Chromosome conformation capture carbon copy technology

Curr Protoc Mol Biol. 2007 Oct:Chapter 21:Unit 21.14. doi: 10.1002/0471142727.mb2114s80.


Chromosome conformation capture (3C) is used to quantify physical DNA contacts in vivo at high resolution. 3C was first used in yeast to map the spatial chromatin organization of chromosome III, and in higher eukaryotes to demonstrate that genomic DNA elements regulate target genes by physically interacting with them. 3C has been widely adopted for small-scale analysis of functional chromatin interactions along (cis) or between (trans) chromosomes. For larger-scale applications, chromosome conformation capture carbon copy (5C) combines 3C with ligation-mediated amplification (LMA) to simultaneously quantify hundreds of thousands of physical DNA contacts by microarray or ultra-high-throughput DNA sequencing. 5C allows the mapping of extensive networks of physical interactions among large sets of genomic elements throughout the genome. Such networks can provide important biological insights, e.g., by identifying relationships between regulatory elements and their target genes. This unit describes 5C for large-scale analysis of cis- and trans-chromatin interactions in mammalian cells.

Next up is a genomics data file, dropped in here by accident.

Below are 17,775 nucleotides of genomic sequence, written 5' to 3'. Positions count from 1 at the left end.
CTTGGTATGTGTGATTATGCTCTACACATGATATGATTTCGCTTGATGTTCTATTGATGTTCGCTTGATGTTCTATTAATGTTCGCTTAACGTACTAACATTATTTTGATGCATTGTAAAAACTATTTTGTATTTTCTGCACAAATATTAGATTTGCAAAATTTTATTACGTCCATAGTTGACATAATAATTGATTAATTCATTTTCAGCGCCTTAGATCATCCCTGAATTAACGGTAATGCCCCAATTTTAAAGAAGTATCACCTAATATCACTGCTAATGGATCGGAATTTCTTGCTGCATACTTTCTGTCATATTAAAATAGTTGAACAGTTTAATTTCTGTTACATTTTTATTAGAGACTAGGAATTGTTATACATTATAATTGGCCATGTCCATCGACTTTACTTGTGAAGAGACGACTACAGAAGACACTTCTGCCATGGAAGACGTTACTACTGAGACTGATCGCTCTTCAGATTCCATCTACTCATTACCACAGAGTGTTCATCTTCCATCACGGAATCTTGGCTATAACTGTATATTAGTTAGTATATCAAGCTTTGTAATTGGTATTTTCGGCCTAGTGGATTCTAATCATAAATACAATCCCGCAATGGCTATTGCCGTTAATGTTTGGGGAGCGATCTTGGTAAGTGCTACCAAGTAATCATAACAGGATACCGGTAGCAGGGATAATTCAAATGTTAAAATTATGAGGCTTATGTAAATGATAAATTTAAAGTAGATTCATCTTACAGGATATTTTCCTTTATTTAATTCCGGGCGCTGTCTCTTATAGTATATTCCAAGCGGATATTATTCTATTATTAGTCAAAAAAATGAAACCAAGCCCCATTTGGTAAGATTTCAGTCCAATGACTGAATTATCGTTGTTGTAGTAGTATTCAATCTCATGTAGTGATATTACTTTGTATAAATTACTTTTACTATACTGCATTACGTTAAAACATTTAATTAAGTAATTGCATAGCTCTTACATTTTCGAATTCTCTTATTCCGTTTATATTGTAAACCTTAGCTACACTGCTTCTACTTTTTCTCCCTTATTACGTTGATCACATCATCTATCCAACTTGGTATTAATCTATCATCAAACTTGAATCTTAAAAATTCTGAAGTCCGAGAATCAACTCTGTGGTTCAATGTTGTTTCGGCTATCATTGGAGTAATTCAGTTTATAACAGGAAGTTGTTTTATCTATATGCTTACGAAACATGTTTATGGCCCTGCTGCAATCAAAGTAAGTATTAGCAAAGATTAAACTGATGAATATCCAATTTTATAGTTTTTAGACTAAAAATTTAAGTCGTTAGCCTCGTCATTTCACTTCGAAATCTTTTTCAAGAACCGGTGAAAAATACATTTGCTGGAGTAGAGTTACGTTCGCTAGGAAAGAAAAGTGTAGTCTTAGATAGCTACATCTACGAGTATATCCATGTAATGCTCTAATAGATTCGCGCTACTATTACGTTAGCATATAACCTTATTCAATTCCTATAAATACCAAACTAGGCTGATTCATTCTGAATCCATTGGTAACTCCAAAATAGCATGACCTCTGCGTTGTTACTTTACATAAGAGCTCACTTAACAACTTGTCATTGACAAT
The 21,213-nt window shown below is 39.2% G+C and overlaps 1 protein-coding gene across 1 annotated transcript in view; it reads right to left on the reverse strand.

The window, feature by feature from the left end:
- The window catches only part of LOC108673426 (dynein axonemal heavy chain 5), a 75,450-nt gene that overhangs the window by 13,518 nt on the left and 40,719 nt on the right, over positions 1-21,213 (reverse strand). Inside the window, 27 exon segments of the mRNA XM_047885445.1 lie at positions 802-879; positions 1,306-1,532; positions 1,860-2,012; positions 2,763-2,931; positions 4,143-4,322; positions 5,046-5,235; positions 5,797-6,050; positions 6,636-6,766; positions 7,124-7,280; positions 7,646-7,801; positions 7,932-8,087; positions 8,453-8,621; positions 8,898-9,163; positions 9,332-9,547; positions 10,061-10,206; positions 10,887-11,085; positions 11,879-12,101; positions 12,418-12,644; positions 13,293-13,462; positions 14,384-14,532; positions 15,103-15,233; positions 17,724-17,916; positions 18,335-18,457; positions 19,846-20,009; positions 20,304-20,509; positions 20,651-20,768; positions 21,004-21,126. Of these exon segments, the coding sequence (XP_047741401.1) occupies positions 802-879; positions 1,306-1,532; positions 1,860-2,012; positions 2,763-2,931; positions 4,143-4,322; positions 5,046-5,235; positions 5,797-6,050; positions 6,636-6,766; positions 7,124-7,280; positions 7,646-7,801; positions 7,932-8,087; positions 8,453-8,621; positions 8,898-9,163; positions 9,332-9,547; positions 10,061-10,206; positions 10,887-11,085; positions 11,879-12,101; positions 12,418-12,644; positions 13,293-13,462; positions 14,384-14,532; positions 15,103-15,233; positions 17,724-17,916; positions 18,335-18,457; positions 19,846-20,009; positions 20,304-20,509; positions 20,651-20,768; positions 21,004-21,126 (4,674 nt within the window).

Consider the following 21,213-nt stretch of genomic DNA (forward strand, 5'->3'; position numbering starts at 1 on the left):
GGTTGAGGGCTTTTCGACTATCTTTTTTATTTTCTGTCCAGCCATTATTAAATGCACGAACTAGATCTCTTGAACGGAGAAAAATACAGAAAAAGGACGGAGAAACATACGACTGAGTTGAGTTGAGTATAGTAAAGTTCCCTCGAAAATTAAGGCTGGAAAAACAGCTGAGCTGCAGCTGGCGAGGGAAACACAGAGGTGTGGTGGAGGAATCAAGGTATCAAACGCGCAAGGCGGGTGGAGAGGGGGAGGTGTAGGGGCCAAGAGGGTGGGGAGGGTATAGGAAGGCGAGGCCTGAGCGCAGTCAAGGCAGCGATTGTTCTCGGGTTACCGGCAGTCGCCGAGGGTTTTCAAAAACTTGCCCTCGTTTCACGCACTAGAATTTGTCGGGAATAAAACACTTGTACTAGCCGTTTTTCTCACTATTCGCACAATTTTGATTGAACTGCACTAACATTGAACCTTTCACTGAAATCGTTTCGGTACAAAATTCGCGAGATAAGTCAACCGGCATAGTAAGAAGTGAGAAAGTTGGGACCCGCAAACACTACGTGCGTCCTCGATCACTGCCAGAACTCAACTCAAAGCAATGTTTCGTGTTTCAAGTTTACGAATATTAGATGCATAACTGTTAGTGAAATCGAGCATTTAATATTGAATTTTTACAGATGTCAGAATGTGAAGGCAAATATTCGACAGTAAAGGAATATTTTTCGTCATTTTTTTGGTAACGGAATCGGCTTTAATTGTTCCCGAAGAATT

MeSH terms

  • Chromosomes / chemistry*
  • Chromosomes, Artificial, Bacterial
  • DNA Primers / metabolism
  • Molecular Biology / methods*
  • Nucleic Acid Conformation*
  • Oligonucleotide Array Sequence Analysis
  • Polymerase Chain Reaction
  • Sequence Analysis, DNA
  • Templates, Genetic


  • DNA Primers